A measure just approved in New Hampshire gives parents new authority to seek alternatives to any aspect of the school curriculum they find objectionable.
Back in 2001, Sen. Santorum pushed an amendment on the teaching of evolution that was roundly criticized by educational and scientific organizations.
The two federally funded consortia designing tests for the common standards issue more documents that offer more details on what the tests might look like.
Common standards, assessments and STEM education dominated the year's curriculum stories.
By guest blogger Stephen Sawchuk All seven states that qualified for the third round of the federal Race to the Top competition have won a share in the $200 million remaining, and all of them will be expected to address STEM fields. The question on the table is just how far these changes are going to go where STEM is concerned. Remember, states primarily will use this money to implement part of their original Race to the Top plans—which means making progress in one of the core areas of the economic-stimulus legislation, such as raising standards, improving evaluation systems,...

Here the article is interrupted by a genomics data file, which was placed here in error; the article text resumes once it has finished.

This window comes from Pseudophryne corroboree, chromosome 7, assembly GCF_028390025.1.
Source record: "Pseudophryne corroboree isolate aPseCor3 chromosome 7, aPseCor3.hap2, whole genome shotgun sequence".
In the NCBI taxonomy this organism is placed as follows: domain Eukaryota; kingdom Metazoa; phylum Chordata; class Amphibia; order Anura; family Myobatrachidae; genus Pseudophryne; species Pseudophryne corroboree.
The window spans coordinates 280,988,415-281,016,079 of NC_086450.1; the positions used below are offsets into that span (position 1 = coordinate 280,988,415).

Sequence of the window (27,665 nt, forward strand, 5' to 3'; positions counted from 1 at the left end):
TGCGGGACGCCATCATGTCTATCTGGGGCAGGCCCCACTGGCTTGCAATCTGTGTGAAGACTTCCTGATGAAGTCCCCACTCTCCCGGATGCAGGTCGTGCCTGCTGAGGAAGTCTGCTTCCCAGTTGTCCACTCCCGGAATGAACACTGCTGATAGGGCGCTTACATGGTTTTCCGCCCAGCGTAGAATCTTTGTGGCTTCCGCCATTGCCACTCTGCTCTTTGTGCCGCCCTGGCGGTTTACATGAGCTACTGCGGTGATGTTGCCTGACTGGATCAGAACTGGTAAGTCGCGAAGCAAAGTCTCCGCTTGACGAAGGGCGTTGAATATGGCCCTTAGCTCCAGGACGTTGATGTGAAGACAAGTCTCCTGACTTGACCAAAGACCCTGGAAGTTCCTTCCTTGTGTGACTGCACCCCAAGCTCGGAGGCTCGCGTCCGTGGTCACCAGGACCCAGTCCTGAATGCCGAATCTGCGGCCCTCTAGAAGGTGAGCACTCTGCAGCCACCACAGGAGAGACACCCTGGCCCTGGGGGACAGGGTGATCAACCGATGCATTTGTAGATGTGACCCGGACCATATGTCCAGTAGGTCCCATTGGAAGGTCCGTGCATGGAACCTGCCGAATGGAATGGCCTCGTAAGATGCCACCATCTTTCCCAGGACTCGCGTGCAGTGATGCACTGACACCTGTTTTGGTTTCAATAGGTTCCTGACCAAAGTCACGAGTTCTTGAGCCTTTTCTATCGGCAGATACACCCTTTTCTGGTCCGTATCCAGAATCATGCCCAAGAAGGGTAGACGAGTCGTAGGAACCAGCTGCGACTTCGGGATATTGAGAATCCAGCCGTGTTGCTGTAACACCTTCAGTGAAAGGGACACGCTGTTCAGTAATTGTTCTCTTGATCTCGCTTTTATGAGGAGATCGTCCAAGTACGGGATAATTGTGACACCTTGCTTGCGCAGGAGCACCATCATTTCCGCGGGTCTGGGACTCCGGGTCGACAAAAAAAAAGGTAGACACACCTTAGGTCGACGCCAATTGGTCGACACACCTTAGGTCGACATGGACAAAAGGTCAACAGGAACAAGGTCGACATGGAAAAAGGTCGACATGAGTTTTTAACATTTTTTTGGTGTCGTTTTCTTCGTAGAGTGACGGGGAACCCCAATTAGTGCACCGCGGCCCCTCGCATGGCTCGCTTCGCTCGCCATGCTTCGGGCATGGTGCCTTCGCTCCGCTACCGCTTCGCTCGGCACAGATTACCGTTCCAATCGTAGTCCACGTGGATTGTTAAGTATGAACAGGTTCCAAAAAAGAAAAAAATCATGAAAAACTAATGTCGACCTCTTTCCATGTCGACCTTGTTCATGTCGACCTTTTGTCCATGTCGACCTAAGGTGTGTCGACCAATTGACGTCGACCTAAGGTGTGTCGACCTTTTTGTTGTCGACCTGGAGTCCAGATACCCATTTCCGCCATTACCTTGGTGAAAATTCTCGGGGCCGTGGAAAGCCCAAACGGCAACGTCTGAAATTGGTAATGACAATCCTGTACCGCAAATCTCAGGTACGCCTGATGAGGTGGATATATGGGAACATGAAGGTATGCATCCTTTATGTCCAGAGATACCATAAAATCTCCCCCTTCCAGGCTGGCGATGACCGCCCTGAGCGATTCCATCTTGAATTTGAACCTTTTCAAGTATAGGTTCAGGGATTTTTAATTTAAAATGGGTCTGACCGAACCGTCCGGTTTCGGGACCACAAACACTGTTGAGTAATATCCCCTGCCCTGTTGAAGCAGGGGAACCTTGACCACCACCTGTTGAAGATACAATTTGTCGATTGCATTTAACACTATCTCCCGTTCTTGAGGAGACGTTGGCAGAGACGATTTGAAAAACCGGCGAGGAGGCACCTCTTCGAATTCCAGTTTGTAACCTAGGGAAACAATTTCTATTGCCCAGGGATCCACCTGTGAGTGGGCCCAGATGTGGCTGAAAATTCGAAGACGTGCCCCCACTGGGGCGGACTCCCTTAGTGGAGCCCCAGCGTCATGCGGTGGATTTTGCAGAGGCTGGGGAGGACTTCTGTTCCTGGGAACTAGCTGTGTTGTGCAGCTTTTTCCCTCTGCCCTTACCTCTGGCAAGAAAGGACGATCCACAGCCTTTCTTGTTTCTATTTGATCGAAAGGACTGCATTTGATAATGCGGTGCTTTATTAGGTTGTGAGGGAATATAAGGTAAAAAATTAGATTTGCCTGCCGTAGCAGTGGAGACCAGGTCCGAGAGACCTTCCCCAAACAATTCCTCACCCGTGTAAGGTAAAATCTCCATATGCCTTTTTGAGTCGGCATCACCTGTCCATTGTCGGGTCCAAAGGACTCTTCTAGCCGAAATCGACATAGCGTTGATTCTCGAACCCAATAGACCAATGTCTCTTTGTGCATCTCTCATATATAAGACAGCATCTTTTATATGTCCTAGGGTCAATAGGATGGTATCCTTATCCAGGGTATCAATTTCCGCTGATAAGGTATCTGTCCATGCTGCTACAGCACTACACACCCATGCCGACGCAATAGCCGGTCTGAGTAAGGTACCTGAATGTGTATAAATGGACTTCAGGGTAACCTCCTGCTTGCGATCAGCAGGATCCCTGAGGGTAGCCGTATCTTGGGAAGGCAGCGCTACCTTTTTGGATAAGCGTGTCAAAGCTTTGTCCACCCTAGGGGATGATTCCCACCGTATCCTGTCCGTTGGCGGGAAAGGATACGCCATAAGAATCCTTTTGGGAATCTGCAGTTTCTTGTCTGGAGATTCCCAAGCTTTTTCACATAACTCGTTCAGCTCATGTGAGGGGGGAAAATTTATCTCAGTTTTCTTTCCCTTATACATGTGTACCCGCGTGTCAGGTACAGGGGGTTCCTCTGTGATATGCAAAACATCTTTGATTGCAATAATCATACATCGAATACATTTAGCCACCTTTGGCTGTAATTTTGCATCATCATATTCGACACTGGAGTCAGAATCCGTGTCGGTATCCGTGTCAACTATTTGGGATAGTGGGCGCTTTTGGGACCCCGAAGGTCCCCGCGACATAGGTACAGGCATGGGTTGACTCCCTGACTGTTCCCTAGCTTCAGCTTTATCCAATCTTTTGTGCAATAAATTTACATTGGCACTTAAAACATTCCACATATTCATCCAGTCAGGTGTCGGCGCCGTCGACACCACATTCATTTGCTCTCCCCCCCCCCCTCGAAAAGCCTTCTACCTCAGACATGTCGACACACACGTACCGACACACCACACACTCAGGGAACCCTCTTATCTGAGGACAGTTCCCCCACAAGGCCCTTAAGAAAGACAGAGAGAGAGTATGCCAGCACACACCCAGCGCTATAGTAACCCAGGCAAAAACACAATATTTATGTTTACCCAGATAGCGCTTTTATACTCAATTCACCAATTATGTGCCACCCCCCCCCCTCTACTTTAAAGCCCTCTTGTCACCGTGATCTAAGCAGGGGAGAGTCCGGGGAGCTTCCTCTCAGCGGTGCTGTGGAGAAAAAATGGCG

The U.S. Department of Education has "conditionally approved" a decision by one of the two consortia developing assessments aligned to the Common Core State Standards to reduce the number of testing components in its plan.
Some states seeking federal waivers under No Child Left Behind would add assessments in other subjects to make accountability decisions.
An Arizona high school will soon offer two advanced diplomas with a STEM emphasis.
A new budget compromise would restore the Striving Readers Comprehensive Literacy program, but abolish or cut some other curriculum-related initiatives.
Did you know that 13 federal agencies are directly engaged with supporting STEM education?